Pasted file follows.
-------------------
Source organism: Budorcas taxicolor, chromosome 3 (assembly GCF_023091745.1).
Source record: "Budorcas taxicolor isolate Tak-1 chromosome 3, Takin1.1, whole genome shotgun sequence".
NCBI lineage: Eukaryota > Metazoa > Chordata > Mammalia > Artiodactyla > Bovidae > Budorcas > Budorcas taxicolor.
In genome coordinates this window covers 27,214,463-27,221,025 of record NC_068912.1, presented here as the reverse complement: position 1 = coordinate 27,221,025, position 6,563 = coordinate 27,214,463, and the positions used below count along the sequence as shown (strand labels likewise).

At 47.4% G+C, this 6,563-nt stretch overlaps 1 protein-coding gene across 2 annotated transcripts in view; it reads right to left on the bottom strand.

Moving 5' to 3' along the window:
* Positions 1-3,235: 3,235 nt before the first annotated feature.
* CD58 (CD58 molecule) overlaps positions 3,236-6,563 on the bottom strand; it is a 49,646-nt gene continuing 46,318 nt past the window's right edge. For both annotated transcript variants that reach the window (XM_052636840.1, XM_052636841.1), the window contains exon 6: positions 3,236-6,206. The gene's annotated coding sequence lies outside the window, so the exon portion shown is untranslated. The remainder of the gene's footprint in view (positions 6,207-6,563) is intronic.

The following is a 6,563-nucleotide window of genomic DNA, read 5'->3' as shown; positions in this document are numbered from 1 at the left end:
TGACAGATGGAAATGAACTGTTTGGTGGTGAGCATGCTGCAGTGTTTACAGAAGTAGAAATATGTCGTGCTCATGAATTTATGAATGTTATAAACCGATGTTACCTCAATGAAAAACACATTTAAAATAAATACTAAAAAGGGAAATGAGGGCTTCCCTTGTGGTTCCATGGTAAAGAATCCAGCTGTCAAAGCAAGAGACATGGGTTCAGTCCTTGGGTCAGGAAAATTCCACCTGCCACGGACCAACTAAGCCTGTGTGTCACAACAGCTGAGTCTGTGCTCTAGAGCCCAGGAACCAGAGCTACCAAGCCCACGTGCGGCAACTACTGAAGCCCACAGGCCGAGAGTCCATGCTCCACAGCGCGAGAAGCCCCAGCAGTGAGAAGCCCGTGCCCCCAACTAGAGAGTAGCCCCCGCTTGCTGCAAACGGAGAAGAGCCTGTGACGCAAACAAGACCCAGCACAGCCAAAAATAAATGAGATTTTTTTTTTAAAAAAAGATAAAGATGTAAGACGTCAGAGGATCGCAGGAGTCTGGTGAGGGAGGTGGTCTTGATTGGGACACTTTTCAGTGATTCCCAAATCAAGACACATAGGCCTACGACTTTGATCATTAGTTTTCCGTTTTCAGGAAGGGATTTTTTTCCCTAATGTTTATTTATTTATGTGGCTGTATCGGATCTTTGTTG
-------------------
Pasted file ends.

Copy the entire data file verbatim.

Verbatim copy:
Source organism: Budorcas taxicolor, chromosome 3 (assembly GCF_023091745.1).
Source record: "Budorcas taxicolor isolate Tak-1 chromosome 3, Takin1.1, whole genome shotgun sequence".
NCBI lineage: Eukaryota > Metazoa > Chordata > Mammalia > Artiodactyla > Bovidae > Budorcas > Budorcas taxicolor.
In genome coordinates this window covers 27,214,463-27,221,025 of record NC_068912.1, presented here as the reverse complement: position 1 = coordinate 27,221,025, position 6,563 = coordinate 27,214,463, and the positions used below count along the sequence as shown (strand labels likewise).

At 47.4% G+C, this 6,563-nt stretch overlaps 1 protein-coding gene across 2 annotated transcripts in view; it reads right to left on the bottom strand.

Moving 5' to 3' along the window:
* Positions 1-3,235: 3,235 nt before the first annotated feature.
* CD58 (CD58 molecule) overlaps positions 3,236-6,563 on the bottom strand; it is a 49,646-nt gene continuing 46,318 nt past the window's right edge. For both annotated transcript variants that reach the window (XM_052636840.1, XM_052636841.1), the window contains exon 6: positions 3,236-6,206. The gene's annotated coding sequence lies outside the window, so the exon portion shown is untranslated. The remainder of the gene's footprint in view (positions 6,207-6,563) is intronic.

The following is a 6,563-nucleotide window of genomic DNA, read 5'->3' as shown; positions in this document are numbered from 1 at the left end:
TGACAGATGGAAATGAACTGTTTGGTGGTGAGCATGCTGCAGTGTTTACAGAAGTAGAAATATGTCGTGCTCATGAATTTATGAATGTTATAAACCGATGTTACCTCAATGAAAAACACATTTAAAATAAATACTAAAAAGGGAAATGAGGGCTTCCCTTGTGGTTCCATGGTAAAGAATCCAGCTGTCAAAGCAAGAGACATGGGTTCAGTCCTTGGGTCAGGAAAATTCCACCTGCCACGGACCAACTAAGCCTGTGTGTCACAACAGCTGAGTCTGTGCTCTAGAGCCCAGGAACCAGAGCTACCAAGCCCACGTGCGGCAACTACTGAAGCCCACAGGCCGAGAGTCCATGCTCCACAGCGCGAGAAGCCCCAGCAGTGAGAAGCCCGTGCCCCCAACTAGAGAGTAGCCCCCGCTTGCTGCAAACGGAGAAGAGCCTGTGACGCAAACAAGACCCAGCACAGCCAAAAATAAATGAGATTTTTTTTTTAAAAAAAGATAAAGATGTAAGACGTCAGAGGATCGCAGGAGTCTGGTGAGGGAGGTGGTCTTGATTGGGACACTTTTCAGTGATTCCCAAATCAAGACACATAGGCCTACGACTTTGATCATTAGTTTTCCGTTTTCAGGAAGGGATTTTTTTCCCTAATGTTTATTTATTTATGTGGCTGTATCGGATCTTTGTTG